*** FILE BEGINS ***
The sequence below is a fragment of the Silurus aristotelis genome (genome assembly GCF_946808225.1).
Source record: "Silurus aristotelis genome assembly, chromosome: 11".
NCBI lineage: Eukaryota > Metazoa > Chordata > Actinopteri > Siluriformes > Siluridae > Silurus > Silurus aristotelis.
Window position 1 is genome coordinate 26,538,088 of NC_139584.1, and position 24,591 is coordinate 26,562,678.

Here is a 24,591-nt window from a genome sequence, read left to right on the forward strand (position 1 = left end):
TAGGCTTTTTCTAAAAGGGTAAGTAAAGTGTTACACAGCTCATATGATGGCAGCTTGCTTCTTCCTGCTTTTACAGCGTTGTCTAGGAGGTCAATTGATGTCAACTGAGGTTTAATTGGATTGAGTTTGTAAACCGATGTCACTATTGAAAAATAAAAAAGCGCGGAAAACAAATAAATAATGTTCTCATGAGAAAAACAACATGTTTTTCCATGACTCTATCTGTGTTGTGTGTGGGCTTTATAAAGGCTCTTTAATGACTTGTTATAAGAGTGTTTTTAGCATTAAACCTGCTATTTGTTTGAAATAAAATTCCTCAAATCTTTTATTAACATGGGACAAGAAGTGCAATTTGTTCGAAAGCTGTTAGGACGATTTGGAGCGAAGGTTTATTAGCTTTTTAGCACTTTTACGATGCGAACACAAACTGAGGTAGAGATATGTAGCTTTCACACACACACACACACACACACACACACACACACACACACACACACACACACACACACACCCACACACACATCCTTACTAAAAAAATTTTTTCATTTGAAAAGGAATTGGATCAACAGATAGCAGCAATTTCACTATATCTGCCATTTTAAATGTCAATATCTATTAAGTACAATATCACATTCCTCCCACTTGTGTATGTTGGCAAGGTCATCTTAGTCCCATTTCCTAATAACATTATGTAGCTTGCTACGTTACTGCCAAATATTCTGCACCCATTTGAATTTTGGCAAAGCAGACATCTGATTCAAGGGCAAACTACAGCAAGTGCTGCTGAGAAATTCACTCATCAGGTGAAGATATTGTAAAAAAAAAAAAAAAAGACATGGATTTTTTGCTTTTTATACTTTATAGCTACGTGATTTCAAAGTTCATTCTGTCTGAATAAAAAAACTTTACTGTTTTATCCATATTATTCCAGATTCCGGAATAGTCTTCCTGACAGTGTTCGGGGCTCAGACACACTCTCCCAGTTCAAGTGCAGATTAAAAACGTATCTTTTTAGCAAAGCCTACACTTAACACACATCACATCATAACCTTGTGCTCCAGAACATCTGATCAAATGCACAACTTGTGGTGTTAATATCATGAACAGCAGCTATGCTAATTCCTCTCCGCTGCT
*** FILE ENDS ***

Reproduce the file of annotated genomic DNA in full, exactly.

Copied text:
The sequence below is a fragment of the Silurus aristotelis genome (genome assembly GCF_946808225.1).
Source record: "Silurus aristotelis genome assembly, chromosome: 11".
NCBI lineage: Eukaryota > Metazoa > Chordata > Actinopteri > Siluriformes > Siluridae > Silurus > Silurus aristotelis.
Window position 1 is genome coordinate 26,538,088 of NC_139584.1, and position 24,591 is coordinate 26,562,678.

Here is a 24,591-nt window from a genome sequence, read left to right on the forward strand (position 1 = left end):
TAGGCTTTTTCTAAAAGGGTAAGTAAAGTGTTACACAGCTCATATGATGGCAGCTTGCTTCTTCCTGCTTTTACAGCGTTGTCTAGGAGGTCAATTGATGTCAACTGAGGTTTAATTGGATTGAGTTTGTAAACCGATGTCACTATTGAAAAATAAAAAAGCGCGGAAAACAAATAAATAATGTTCTCATGAGAAAAACAACATGTTTTTCCATGACTCTATCTGTGTTGTGTGTGGGCTTTATAAAGGCTCTTTAATGACTTGTTATAAGAGTGTTTTTAGCATTAAACCTGCTATTTGTTTGAAATAAAATTCCTCAAATCTTTTATTAACATGGGACAAGAAGTGCAATTTGTTCGAAAGCTGTTAGGACGATTTGGAGCGAAGGTTTATTAGCTTTTTAGCACTTTTACGATGCGAACACAAACTGAGGTAGAGATATGTAGCTTTCACACACACACACACACACACACACACACACACACACACACACACACACACACACACACACCCACACACACATCCTTACTAAAAAAATTTTTTCATTTGAAAAGGAATTGGATCAACAGATAGCAGCAATTTCACTATATCTGCCATTTTAAATGTCAATATCTATTAAGTACAATATCACATTCCTCCCACTTGTGTATGTTGGCAAGGTCATCTTAGTCCCATTTCCTAATAACATTATGTAGCTTGCTACGTTACTGCCAAATATTCTGCACCCATTTGAATTTTGGCAAAGCAGACATCTGATTCAAGGGCAAACTACAGCAAGTGCTGCTGAGAAATTCACTCATCAGGTGAAGATATTGTAAAAAAAAAAAAAAAAGACATGGATTTTTTGCTTTTTATACTTTATAGCTACGTGATTTCAAAGTTCATTCTGTCTGAATAAAAAAACTTTACTGTTTTATCCATATTATTCCAGATTCCGGAATAGTCTTCCTGACAGTGTTCGGGGCTCAGACACACTCTCCCAGTTCAAGTGCAGATTAAAAACGTATCTTTTTAGCAAAGCCTACACTTAACACACATCACATCATAACCTTGTGCTCCAGAACATCTGATCAAATGCACAACTTGTGGTGTTAATATCATGAACAGCAGCTATGCTAATTCCTCTCCGCTGCT